Data from the first two months of YouGov’s daily political trackers on BrandIndex shows that the week before the local elections caused lasting damage to Tony Blair’s own reputation and to the Labour party’s reputation for competence. Local election success turned around public perceptions of David Cameron, whose ratings had been beginning to flag at the end of April. Meanwhile opinions of Ming Campbell have fallen sharply.

Since the mid-April YouGov’s daily BrandIndex consumer brand surveys have included political trackers, including approval ratings for the party leaders, whether people have positive or negative opinions of high profile politicians, party image, which party is best on particular issues and various other things. BrandIndex itself is a subscription service, and how the political data will be available in the long run is still being decided – but I’ve had the opportunity to look over and analyse the daily tracking data from the first two months.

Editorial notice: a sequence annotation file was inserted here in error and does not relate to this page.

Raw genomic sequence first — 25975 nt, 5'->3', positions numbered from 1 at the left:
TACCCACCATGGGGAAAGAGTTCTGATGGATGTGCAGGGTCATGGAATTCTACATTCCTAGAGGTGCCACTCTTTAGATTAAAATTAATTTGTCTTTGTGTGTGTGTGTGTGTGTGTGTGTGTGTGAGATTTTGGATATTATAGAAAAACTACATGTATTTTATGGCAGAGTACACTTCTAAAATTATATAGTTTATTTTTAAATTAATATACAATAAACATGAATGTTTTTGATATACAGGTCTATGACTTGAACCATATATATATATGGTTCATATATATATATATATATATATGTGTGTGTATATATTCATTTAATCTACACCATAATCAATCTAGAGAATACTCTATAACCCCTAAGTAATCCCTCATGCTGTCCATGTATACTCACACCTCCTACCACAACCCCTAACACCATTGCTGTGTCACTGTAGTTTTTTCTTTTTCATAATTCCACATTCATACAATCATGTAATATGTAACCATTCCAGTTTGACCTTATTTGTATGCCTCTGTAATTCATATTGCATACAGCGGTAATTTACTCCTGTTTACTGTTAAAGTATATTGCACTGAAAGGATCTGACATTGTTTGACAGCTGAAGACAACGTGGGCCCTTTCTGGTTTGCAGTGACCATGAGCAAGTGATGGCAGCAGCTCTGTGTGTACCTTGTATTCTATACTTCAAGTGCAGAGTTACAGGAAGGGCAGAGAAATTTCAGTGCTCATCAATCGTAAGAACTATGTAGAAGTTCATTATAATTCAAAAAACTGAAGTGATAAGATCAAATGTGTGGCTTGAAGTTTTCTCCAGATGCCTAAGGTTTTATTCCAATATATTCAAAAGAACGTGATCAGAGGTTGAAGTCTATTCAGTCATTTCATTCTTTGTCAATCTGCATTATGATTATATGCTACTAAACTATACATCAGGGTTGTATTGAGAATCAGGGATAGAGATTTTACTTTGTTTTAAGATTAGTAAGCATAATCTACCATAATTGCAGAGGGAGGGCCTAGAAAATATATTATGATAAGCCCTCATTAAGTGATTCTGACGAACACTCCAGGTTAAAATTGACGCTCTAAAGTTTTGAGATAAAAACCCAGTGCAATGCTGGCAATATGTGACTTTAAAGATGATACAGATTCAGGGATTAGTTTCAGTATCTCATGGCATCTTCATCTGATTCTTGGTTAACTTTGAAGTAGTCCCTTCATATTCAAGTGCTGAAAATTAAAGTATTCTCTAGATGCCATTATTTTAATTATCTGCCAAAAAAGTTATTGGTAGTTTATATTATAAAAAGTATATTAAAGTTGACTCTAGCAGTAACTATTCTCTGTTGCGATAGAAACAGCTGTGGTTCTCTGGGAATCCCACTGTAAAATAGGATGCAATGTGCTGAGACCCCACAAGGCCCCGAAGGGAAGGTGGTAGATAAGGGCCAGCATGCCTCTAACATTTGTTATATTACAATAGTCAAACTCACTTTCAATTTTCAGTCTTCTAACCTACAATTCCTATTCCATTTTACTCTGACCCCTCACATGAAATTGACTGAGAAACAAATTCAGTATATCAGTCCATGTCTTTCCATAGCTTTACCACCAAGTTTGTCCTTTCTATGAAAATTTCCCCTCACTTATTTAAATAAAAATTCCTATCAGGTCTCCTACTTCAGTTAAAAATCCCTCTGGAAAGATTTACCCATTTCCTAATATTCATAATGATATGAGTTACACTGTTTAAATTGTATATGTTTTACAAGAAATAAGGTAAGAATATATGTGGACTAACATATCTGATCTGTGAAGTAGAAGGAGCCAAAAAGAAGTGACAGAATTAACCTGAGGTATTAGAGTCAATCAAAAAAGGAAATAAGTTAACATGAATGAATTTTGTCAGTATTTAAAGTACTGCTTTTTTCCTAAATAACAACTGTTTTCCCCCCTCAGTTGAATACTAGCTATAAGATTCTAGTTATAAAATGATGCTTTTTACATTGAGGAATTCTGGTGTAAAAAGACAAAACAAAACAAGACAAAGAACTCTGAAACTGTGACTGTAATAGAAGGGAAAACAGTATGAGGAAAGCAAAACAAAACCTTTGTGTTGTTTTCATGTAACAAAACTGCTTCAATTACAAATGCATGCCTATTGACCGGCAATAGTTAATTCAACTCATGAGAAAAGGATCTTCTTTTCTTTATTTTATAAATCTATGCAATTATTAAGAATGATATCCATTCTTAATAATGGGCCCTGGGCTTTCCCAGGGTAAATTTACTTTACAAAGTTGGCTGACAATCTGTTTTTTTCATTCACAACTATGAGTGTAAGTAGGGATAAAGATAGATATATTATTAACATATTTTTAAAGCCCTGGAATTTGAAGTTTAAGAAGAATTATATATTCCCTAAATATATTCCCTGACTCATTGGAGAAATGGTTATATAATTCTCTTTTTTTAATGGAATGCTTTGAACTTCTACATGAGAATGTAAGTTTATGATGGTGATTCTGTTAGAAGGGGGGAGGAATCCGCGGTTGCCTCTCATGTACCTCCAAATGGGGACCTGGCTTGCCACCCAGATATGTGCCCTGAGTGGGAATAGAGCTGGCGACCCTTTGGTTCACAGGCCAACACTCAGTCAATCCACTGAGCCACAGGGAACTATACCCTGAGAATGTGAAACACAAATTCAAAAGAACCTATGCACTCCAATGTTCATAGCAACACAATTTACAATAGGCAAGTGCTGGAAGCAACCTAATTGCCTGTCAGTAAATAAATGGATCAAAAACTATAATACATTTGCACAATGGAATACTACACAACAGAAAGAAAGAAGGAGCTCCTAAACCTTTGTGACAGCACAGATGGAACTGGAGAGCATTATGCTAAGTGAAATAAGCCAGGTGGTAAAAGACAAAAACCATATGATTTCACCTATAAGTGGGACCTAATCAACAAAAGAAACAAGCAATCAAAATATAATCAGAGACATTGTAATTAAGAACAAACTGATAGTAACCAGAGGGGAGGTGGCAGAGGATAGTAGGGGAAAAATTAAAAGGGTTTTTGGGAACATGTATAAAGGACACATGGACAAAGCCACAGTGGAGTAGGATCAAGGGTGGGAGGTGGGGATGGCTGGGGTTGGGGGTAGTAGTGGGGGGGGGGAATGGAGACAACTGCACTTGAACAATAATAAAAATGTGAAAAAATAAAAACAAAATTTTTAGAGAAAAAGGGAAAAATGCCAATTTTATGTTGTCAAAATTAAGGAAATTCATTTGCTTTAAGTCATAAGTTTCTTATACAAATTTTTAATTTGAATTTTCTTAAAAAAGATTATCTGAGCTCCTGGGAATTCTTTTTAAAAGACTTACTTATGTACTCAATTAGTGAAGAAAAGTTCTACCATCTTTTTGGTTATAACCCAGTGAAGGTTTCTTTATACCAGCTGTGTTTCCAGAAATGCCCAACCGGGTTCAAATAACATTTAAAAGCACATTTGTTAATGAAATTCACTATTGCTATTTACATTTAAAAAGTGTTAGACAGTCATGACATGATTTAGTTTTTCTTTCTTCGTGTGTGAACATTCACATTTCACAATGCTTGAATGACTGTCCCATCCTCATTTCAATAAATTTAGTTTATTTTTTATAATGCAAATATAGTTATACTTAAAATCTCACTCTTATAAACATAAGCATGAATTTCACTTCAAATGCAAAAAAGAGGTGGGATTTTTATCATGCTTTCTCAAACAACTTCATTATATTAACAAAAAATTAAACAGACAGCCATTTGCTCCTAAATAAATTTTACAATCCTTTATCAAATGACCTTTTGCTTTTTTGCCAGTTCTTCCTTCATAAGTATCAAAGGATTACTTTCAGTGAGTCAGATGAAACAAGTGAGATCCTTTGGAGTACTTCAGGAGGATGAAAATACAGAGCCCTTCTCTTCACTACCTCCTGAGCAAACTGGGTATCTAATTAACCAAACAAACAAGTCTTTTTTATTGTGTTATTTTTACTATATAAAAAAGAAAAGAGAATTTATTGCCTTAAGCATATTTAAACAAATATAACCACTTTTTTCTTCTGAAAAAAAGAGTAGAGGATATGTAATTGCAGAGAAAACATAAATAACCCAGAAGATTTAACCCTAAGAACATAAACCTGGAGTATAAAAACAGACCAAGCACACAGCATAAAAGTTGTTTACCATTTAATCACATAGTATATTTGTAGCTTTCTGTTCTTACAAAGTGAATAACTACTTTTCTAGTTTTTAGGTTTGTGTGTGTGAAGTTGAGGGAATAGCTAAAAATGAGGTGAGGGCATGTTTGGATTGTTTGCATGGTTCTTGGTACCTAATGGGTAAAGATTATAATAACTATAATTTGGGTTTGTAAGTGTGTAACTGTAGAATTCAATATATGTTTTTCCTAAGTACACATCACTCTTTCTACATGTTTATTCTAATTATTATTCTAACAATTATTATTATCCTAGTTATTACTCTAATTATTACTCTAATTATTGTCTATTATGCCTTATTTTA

Firstly there needs to be a caveat. BrandIndex is slightly skewed towards younger and wealthier people, because it is primarily a product aimed at business and clients are more interested in young trendsetting affluent people’s opinions. This means that, at present, the absolute figures would be skewed against Labour, but the changes and trends in the figures would still be significant. However, in order to counteract this bias we did a normal YouGov political survey a week or so ago, using YouGov’s normal political weightings, asked exactly the same questions, and then adjusted the tracker data to match.